Garchinger Maier-Leibnitz-Kolloquium: Advances in radiation imaging and mapping: From cancer verification to nuclear emergency response

by Prof. Kai Vetter (Univ. of California, Berkeley, Lawrence Berkeley National Laboratory, Berkeley Institute for Resilient Communities)




Recent developments in radiation detectors and data processing enable new means to map and visualize nuclear radiation in a wide range of applications, including the development and use of new radiotracers or particle beams for disease diagnostics or treatment purposes. Enormous advances have been achieved in enhancing more conventional approaches in gamma -ray imaging exemplified by the Explorer for human-scale PET imaging or high-resolution SPECT systems for small animal studies. However, conventional approaches in gamma-ray imaging are insufficient in realizing the full potential of radio-biologically highly efficient cancer treatment methodologies such as targeted alpha particle therapy or external beam ion-cancer therapy which require gamma-ray imaging capabilities over a broad range of energies. I will discuss some of our efforts to provide gamma-ray imaging for energies ranging from below 100 keV up to 7 MeV which are based on advanced collimation and coded aperture concepts and collimator-less Compton imaging. In addition, recent advances in computer vision enable unprecedented capabilities in the detection, mapping, and visualization of radiological and nuclear materials even in complex environments. We have developed the multi-sensor fusion concept called 3-D Scene Data Fusion (SDF) that allows us to map scenes in three dimensions and to fuse them with nuclear radiation data in near real time while moving freely through these scenes. This concept provides new means to visualize radiation relevant not only for experts and operators but in the communication with the public. SDF has been realized with commercial gamma-ray spectrometers and imagers as well as custom-made instruments providing omni-directional coded-aperture and Compton imaging in compact configurations on drones, ground-robots, and in hand-portable configurations. I will close with results from measurements performed in  Fukushima and in Chernobyl illustrating the power of SDF in the mapping of radiological contamination.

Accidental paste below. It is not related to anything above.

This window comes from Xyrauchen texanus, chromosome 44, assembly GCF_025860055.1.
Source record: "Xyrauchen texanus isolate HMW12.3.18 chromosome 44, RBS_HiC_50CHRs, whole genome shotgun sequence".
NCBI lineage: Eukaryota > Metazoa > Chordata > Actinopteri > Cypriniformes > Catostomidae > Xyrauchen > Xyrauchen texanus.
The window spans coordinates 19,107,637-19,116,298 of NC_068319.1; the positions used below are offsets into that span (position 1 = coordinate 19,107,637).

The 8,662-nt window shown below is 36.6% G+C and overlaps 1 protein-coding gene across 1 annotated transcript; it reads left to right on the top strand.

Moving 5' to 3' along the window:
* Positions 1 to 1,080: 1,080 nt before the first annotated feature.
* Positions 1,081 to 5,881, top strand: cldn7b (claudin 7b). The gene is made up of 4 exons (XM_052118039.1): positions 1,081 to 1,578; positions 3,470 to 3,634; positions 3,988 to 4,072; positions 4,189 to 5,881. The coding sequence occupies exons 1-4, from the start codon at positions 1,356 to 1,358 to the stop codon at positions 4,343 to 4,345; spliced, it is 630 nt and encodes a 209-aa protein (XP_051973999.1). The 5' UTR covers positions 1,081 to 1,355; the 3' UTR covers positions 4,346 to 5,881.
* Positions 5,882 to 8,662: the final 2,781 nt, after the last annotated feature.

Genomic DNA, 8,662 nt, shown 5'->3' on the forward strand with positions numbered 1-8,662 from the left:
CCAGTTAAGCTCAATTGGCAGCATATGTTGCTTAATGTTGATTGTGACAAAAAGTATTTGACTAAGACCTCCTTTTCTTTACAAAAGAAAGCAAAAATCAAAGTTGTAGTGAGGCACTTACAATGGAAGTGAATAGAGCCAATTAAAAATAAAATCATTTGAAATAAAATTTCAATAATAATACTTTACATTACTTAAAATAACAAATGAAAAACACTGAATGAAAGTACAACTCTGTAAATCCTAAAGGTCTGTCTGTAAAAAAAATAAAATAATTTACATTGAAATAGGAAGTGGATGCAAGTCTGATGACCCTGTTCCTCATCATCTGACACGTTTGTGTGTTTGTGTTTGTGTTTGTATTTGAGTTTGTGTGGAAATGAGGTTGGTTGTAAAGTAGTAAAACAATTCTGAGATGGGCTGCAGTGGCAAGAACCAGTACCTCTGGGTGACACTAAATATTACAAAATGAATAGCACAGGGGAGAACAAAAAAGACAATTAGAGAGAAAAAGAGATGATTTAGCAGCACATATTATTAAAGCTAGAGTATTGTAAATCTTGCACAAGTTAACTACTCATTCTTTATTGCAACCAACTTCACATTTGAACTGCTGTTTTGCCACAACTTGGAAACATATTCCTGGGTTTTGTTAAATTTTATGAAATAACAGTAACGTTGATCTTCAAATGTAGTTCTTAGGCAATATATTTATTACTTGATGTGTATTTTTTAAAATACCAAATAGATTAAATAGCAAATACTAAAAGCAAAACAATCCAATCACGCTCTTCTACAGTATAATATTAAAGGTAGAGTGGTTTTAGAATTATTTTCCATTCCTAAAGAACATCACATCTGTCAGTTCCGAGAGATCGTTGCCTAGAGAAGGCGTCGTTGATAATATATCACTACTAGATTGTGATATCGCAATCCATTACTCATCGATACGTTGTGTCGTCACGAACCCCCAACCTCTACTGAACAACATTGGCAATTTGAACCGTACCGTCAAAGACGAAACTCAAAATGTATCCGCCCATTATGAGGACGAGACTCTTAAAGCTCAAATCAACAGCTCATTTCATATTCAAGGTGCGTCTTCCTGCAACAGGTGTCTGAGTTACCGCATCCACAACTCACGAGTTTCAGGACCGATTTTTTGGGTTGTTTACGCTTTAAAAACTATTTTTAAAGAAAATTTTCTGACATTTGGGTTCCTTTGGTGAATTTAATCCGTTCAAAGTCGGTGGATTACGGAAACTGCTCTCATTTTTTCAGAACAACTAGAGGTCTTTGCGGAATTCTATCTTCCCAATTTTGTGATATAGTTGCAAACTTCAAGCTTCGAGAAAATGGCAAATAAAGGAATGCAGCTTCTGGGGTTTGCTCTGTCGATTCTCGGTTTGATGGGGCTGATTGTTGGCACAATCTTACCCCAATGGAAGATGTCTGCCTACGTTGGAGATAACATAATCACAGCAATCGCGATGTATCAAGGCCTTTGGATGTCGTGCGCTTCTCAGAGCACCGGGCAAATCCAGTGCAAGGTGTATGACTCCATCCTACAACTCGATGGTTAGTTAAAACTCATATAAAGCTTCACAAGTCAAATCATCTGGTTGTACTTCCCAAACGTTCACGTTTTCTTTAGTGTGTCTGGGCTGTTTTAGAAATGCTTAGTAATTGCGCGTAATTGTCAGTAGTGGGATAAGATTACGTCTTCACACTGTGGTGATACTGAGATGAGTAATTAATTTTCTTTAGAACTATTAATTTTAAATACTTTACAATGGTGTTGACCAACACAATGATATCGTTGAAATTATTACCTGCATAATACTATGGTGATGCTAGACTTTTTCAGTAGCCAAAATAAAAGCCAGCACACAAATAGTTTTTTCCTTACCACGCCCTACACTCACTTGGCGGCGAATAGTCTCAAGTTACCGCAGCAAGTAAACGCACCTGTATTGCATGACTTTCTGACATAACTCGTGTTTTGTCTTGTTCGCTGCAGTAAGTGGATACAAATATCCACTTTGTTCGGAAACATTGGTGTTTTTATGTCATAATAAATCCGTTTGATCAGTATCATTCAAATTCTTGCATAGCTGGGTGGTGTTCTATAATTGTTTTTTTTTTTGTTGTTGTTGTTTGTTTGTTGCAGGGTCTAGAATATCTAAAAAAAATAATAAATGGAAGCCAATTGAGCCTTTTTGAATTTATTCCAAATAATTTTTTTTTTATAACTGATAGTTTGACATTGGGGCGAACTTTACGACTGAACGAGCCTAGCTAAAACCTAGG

Online via ZOOM:

Meeting ID: 984 5733 2925
Passcode: 979953

Organized by

Peter Thirolf (LMU) / Norbert Kaiser (TUM)